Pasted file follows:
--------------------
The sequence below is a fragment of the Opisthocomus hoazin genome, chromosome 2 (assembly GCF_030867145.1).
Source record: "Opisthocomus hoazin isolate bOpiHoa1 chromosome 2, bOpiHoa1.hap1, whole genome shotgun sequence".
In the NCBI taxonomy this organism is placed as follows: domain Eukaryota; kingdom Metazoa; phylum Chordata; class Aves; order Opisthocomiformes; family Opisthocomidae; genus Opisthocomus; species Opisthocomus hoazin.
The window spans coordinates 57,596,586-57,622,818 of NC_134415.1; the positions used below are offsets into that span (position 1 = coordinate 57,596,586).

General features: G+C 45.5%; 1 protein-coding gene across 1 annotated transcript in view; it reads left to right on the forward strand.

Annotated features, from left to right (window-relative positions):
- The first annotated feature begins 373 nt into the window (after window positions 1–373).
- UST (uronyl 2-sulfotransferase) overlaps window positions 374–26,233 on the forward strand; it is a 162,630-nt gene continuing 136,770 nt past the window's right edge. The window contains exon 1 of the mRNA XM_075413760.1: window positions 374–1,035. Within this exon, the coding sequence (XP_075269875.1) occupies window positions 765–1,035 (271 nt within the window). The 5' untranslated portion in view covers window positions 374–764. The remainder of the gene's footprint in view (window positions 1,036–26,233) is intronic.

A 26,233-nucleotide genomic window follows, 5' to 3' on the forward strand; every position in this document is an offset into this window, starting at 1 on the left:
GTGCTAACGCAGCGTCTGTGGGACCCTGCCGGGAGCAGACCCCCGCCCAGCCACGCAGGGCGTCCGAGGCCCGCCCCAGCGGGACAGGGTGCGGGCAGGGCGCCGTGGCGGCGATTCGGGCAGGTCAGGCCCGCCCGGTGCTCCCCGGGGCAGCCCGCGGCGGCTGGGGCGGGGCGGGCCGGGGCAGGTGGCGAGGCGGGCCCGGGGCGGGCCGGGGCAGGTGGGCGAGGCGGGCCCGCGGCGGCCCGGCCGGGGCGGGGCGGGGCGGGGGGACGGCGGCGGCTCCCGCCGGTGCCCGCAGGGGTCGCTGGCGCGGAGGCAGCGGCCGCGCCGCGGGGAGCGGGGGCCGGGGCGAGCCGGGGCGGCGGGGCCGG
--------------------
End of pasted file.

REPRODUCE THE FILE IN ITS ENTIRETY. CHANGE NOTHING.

The sequence below is a fragment of the Opisthocomus hoazin genome, chromosome 2 (assembly GCF_030867145.1).
Source record: "Opisthocomus hoazin isolate bOpiHoa1 chromosome 2, bOpiHoa1.hap1, whole genome shotgun sequence".
In the NCBI taxonomy this organism is placed as follows: domain Eukaryota; kingdom Metazoa; phylum Chordata; class Aves; order Opisthocomiformes; family Opisthocomidae; genus Opisthocomus; species Opisthocomus hoazin.
The window spans coordinates 57,596,586-57,622,818 of NC_134415.1; the positions used below are offsets into that span (position 1 = coordinate 57,596,586).

General features: G+C 45.5%; 1 protein-coding gene across 1 annotated transcript in view; it reads left to right on the forward strand.

Annotated features, from left to right (window-relative positions):
- The first annotated feature begins 373 nt into the window (after window positions 1–373).
- UST (uronyl 2-sulfotransferase) overlaps window positions 374–26,233 on the forward strand; it is a 162,630-nt gene continuing 136,770 nt past the window's right edge. The window contains exon 1 of the mRNA XM_075413760.1: window positions 374–1,035. Within this exon, the coding sequence (XP_075269875.1) occupies window positions 765–1,035 (271 nt within the window). The 5' untranslated portion in view covers window positions 374–764. The remainder of the gene's footprint in view (window positions 1,036–26,233) is intronic.

A 26,233-nucleotide genomic window follows, 5' to 3' on the forward strand; every position in this document is an offset into this window, starting at 1 on the left:
GTGCTAACGCAGCGTCTGTGGGACCCTGCCGGGAGCAGACCCCCGCCCAGCCACGCAGGGCGTCCGAGGCCCGCCCCAGCGGGACAGGGTGCGGGCAGGGCGCCGTGGCGGCGATTCGGGCAGGTCAGGCCCGCCCGGTGCTCCCCGGGGCAGCCCGCGGCGGCTGGGGCGGGGCGGGCCGGGGCAGGTGGCGAGGCGGGCCCGGGGCGGGCCGGGGCAGGTGGGCGAGGCGGGCCCGCGGCGGCCCGGCCGGGGCGGGGCGGGGCGGGGGGACGGCGGCGGCTCCCGCCGGTGCCCGCAGGGGTCGCTGGCGCGGAGGCAGCGGCCGCGCCGCGGGGAGCGGGGGCCGGGGCGAGCCGGGGCGGCGGGGCCGG